And it was a back and forth game. Let’s go to the fourth quarter. The Giants took over on their 17 with 2:39 left to play. They had moved the ball up to their own 44 and were faced with a third and five. Eli Manning took the snap, somehow avoided the pass rush and heaved a desperate pass in the direction of David Tyree and Rodney Harrison. Everybody knows what happened next.
How Tyree hung onto that place we will never know. Four plays later, Manning hit Plaxico Burress from 13 yards out for a score, giving the Giants the win and ending the Patriots undefeated season. This play will linger on in our memories for a lifetime.
3. Malcolm Butler Saves the Day
Nobody can say I don’t give equal time to Patriots fans. Here is your moment at number three.
This truly was a memorable moment, and it was just a couple of years ago. Super Bowl XLIX faced off two great coaches in Bill Belichick and Pete Carroll. The Patriots were looking to “Do Their Job” and bring home another title, while the Seahawks were looking for back to back Lombardi trophies after destroying Denver one year earlier. There were plenty of storylines. Russell Wilson vs. Tom Brady, the new generation vs the old was one. Darrelle Revis was finally in a position to win his coveted Super Bowl title, and these were just two storylines.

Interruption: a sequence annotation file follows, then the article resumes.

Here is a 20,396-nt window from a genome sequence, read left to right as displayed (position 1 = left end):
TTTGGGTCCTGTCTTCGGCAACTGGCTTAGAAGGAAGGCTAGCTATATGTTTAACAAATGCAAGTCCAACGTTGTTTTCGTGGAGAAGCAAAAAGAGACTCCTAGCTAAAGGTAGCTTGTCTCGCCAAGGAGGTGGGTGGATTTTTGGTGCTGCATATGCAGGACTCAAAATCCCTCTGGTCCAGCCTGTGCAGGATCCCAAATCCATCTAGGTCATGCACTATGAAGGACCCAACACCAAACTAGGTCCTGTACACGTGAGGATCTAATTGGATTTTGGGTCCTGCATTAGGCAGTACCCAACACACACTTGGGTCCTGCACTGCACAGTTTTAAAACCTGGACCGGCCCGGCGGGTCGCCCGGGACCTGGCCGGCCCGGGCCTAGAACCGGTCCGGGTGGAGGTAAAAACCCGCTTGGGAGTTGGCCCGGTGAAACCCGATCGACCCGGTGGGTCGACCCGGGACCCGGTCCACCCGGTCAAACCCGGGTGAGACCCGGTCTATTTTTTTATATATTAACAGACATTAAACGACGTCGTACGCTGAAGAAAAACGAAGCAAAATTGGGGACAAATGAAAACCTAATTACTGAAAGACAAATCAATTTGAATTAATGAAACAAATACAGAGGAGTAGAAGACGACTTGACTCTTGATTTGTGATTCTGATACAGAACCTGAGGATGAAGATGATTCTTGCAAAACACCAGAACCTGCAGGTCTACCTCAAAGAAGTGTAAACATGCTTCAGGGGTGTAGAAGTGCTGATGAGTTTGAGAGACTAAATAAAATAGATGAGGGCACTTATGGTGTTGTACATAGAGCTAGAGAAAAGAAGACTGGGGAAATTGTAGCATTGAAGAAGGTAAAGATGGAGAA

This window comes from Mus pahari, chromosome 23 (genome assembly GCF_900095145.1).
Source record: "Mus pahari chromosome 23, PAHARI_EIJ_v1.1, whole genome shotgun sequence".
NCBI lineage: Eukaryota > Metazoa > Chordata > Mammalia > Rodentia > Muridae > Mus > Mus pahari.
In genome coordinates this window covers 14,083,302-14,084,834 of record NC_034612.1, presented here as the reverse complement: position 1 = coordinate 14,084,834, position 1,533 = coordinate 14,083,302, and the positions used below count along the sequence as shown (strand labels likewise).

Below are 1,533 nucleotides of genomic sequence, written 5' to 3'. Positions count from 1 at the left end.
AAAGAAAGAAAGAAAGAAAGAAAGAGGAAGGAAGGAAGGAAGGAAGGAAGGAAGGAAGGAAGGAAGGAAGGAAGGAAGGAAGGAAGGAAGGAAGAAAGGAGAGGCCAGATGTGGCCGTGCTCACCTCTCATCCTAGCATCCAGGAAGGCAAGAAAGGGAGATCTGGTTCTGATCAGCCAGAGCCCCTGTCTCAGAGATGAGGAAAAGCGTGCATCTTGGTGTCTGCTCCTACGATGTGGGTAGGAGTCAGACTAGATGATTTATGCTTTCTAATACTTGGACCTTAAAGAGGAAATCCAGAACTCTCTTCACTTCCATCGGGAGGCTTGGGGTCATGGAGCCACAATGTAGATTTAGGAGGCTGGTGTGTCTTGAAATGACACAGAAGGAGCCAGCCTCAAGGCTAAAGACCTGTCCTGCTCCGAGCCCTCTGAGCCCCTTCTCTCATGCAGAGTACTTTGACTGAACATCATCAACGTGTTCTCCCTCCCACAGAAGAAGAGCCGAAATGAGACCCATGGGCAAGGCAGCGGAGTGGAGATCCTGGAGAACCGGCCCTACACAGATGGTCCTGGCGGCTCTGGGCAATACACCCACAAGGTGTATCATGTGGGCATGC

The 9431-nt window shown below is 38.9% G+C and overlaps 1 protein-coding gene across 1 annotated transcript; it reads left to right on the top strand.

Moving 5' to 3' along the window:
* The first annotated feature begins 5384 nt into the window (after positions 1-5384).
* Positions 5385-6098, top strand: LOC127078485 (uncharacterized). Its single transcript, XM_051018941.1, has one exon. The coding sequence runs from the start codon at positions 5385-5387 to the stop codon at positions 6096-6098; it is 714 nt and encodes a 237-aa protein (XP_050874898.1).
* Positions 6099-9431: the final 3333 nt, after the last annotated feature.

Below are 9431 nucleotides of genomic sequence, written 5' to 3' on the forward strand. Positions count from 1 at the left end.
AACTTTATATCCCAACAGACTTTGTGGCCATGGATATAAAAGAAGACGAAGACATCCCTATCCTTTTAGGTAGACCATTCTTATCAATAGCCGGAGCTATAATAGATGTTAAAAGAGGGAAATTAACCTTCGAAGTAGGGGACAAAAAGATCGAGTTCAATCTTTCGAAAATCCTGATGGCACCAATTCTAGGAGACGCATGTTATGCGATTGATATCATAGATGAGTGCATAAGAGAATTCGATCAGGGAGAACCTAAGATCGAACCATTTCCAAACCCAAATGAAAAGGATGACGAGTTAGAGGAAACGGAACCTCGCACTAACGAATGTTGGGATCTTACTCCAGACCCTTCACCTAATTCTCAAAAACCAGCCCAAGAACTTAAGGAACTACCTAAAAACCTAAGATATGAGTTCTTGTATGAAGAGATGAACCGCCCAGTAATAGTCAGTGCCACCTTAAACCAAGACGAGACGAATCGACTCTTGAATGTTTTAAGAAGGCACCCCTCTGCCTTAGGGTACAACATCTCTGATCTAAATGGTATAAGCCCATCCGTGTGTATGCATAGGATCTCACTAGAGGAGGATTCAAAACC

The game lived up to its billing, staying tight right up until the end. It went back and forth, with New England taking a three-point lead with a little over two minutes left. The Seahawks took the ensuing drive all the way down to the Patriots one yard line. It was second and goal to go. With Marshawn “Beastmode” Lynch, the Seahawks were going to power it in and take home the championship, right? Not exactly. Butler made the pick and sent the Seahawks home questioning Pete Carroll angrily.
2. Scott Norwood – “Wide Right”